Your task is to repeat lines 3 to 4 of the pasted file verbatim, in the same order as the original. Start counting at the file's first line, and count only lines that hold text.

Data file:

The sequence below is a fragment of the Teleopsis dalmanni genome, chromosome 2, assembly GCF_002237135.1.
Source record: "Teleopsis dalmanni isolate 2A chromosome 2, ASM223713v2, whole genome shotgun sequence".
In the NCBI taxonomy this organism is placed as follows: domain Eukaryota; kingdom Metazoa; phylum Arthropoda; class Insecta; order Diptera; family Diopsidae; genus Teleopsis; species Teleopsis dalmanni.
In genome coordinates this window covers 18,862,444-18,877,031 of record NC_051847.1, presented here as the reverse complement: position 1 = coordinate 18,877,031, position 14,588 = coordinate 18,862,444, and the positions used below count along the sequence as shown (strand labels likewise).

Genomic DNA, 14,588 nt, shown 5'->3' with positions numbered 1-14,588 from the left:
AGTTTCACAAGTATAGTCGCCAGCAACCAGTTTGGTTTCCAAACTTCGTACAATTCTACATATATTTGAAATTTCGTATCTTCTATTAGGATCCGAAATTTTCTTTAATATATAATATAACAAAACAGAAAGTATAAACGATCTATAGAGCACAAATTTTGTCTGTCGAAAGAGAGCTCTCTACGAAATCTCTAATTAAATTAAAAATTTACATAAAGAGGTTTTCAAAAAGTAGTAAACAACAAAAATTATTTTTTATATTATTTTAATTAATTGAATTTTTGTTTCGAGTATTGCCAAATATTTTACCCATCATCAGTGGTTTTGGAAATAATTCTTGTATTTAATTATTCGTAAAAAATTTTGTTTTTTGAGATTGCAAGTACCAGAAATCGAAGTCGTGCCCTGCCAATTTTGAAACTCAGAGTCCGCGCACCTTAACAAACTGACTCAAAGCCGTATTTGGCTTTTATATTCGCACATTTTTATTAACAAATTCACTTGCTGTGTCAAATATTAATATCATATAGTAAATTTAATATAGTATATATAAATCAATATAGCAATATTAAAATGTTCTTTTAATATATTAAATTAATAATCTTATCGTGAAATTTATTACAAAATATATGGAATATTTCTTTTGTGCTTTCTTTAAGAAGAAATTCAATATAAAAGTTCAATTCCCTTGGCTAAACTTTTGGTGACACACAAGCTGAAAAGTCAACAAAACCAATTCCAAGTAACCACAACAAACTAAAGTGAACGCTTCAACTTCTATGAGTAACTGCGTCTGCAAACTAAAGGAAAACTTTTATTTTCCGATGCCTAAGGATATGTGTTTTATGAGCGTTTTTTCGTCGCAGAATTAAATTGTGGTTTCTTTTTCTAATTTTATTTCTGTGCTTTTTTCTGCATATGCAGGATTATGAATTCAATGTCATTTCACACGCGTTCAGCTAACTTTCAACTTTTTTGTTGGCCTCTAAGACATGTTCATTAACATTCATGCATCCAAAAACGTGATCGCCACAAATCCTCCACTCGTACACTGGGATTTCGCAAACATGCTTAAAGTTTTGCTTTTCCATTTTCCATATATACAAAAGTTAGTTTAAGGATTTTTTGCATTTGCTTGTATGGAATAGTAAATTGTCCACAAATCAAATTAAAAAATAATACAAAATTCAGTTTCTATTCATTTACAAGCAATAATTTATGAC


In the NCBI taxonomy this organism is placed as follows: domain Eukaryota; kingdom Metazoa; phylum Arthropoda; class Insecta; order Diptera; family Diopsidae; genus Teleopsis; species Teleopsis dalmanni.
In genome coordinates this window covers 18,862,444-18,877,031 of record NC_051847.1, presented here as the reverse complement: position 1 = coordinate 18,877,031, position 14,588 = coordinate 18,862,444, and the positions used below count along the sequence as shown (strand labels likewise).